Col. Hans Ulrich Rudel: Three years before the start of WWII, Hans Urich Rudel joined the Luftwaffe as a junior-grade, officer cadet. After undergoing two years of vigorous training at various aviation schools, Rudel failed to attract the attention of any of his various pilot instructors for possessing any notable talents considered necessary for entrance into his country’s original combat pilot fraternity. His lackluster performance in the prewar years limited him primarily to non-combat, staff work with several reconnaissance wings during the initial battles in Poland and Western Europe. However, he was finally accepted to admittance into the Luftwaffe’s dive-bombing school in 1941 and underwent a swift aerial indoctrination with the Luftwaffe’s Ju-87 ‘Stuka’ dive-bomber. The day after the German invasion of the Soviet Union Hans Rudel entered combat service piloting the menacing, ‘Stuka’ dive-bomber in support of the German blitzkrieg rolling across the Baltic States. From that day, June 23, 1941 until the last day of the war, Rudel’s exemplary piloting skills would earn him the acclamation of being the most prolific combat pilot in aerial warfare history. When the war ended on May 8, 1945, Rudel deliberately crash-landed his Ju-87 dive-bomber on the tarmac of the Allied-held airfield in Kitzingen, Bavaria and surrendered to American troops; having survived the war as the most decorated German soldier in all of WWII. 

Many of Rudel’s illustrious aerial feats set records that are considered unbreakable; not the least of which is his more than 2500 combat sorties flown in the 48 months he held sway behind the cockpit of various German dive-bombers. That number calculates to roughly two sorties per day for the whole four-year duration of the war on the Eastern Front. During that period Rudel was shot down 32 times but never by the actions of an opposing warplane. He is credited with destroying more than 2,000 military targets including: some 800 transport vehicles; 519 enemy tanks and armored vehicles; 150 artillery pieces, 70 various naval landing craft, five bridges, a destroyer, two cruisers and the Soviet battleship Marat; sunk in Kronstadt Harbor on Sept. 23, 1941. Rudel’s combat perseverance was legendary and even after losing a leg during a crash-landing in Feb of 1945 he still returned to the cockpit to claim another 25 enemy tanks before the end of the war. Aside from the coveted Knight’s Cross of the Iron Cross with Oak Leaves, Swords and Diamonds, Rudel went home with more than forty different awards, medals and ribbons and legend has it that their combined weight was actually heavier than the prosthetic leg he wore for the rest of his life.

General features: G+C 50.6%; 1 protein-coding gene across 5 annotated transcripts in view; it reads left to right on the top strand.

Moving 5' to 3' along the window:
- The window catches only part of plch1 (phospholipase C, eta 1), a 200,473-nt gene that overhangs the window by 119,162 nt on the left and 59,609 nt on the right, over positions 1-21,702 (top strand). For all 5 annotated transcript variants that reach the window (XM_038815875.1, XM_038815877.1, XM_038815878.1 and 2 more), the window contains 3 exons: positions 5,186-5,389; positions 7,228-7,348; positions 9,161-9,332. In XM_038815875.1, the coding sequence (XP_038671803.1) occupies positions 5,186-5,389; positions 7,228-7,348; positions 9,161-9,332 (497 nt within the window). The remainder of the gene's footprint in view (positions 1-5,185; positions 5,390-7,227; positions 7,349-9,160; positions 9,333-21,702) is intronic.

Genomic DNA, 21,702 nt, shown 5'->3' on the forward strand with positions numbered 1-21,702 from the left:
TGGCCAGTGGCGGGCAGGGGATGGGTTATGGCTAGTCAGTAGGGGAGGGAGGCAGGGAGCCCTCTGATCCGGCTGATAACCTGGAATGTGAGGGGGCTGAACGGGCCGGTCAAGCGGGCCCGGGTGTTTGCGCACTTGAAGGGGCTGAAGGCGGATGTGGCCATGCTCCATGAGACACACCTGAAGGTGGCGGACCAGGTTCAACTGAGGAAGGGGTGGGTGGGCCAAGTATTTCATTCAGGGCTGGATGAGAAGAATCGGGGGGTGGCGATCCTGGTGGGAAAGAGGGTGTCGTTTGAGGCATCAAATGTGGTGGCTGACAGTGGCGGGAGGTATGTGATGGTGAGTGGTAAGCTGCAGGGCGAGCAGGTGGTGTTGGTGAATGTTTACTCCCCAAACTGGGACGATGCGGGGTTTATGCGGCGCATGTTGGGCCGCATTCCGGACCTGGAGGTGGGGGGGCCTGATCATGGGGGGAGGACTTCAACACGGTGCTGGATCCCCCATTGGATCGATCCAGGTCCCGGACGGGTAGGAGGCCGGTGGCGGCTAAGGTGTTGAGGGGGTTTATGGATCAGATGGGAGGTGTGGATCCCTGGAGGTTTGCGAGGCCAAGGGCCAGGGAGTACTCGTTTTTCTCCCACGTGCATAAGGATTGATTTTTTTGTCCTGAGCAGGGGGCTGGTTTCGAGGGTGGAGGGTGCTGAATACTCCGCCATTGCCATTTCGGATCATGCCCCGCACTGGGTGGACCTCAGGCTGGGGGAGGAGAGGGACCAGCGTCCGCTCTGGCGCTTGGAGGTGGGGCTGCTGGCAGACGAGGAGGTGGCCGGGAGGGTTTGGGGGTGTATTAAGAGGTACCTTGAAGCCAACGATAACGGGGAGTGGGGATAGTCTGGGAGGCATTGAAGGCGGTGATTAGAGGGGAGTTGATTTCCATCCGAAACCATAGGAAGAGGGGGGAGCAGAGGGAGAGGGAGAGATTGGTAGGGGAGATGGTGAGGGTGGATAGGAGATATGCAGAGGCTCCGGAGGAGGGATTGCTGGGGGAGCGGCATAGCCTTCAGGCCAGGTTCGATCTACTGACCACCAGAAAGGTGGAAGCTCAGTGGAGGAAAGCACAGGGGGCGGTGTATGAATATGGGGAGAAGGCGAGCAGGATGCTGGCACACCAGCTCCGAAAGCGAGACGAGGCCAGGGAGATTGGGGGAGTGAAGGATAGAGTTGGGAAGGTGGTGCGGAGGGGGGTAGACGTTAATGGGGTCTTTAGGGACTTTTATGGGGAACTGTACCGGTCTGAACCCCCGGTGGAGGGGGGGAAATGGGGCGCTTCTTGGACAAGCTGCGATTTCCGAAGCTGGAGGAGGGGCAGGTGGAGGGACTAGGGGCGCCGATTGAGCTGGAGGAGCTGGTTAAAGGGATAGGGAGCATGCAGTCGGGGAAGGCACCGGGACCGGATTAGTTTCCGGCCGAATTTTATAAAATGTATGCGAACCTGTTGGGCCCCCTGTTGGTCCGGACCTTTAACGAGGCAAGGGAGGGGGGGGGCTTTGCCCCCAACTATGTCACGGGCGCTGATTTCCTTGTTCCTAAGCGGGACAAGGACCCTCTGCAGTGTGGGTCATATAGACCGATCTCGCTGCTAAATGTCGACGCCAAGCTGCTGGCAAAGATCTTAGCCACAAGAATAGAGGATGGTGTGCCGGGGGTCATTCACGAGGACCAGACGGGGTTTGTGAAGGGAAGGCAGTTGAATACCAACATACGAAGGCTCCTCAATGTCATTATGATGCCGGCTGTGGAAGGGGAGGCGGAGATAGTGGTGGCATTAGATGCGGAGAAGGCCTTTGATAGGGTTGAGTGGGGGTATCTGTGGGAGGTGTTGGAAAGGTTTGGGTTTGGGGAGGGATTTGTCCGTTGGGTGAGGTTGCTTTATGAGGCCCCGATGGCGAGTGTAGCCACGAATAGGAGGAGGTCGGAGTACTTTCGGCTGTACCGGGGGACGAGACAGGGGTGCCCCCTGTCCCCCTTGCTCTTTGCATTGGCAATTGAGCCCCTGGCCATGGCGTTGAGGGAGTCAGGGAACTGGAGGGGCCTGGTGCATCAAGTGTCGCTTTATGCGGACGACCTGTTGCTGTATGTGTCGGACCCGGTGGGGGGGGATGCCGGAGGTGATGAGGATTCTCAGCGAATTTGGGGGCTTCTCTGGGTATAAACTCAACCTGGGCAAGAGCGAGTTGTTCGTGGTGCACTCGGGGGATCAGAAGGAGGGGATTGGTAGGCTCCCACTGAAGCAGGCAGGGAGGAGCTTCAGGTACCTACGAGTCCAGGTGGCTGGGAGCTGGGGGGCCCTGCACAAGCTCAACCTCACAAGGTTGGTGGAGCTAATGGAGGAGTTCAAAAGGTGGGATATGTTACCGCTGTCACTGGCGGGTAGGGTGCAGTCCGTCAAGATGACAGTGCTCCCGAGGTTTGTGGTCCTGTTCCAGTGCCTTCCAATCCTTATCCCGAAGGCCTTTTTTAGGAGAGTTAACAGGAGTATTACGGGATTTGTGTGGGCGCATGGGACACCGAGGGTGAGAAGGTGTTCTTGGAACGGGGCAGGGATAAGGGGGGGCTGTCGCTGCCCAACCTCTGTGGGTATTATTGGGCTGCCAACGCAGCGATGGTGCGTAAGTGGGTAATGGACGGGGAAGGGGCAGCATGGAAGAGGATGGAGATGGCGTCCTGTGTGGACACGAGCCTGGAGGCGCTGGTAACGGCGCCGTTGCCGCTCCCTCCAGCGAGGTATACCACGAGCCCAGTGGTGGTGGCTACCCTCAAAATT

Gen. Paul Conrath: This great paratroop general led the elite Fallschirmjager-Panzer Divion 1 Hermann Goering for much of the Second World War. Although primarily a paratroop general, Conrath’s combat commands ran the gamut of Luftwaffe ground force contingents; from paratroops to flak regiments and finally as a leader of motorized infantry and panzer troops. Components of Conrath’s paratroop regiment were intricately involved in the audacious airborne assault on the Belgian fortress of Eben Emael during the German invasion in the west. In the battle for Eben Emael Conrath led a flak battalion which was one of the pioneering units that vividly demonstrated the effectiveness of the .88mm flak gun in an anti-tank role. The famed ‘88’ later went on to destroy more enemy tanks than any other weapon in the Wermacht inventory. While various components of the Hermann Goering division were split up and fought all throughout the Eastern Front and North Africa, Conrath was adeptly handling its wholesale expansion into a Luftwaffe panzer division and then competently led the formation through its baptism-of-fire in Sicily in 1943. The Hermann Goering proved a tough nut to crack in the months-long fighting on Sicily but showed a striking vulnerability to off-shore naval shelling, which hindered its defense of the main coastal roads that skirted the island. However, Conrath’s para-panzers put up a highly effective defense of the German perimeter around Messina during the German evacuation of the island and were one of the last formations to leave before the Allied forces triumphed.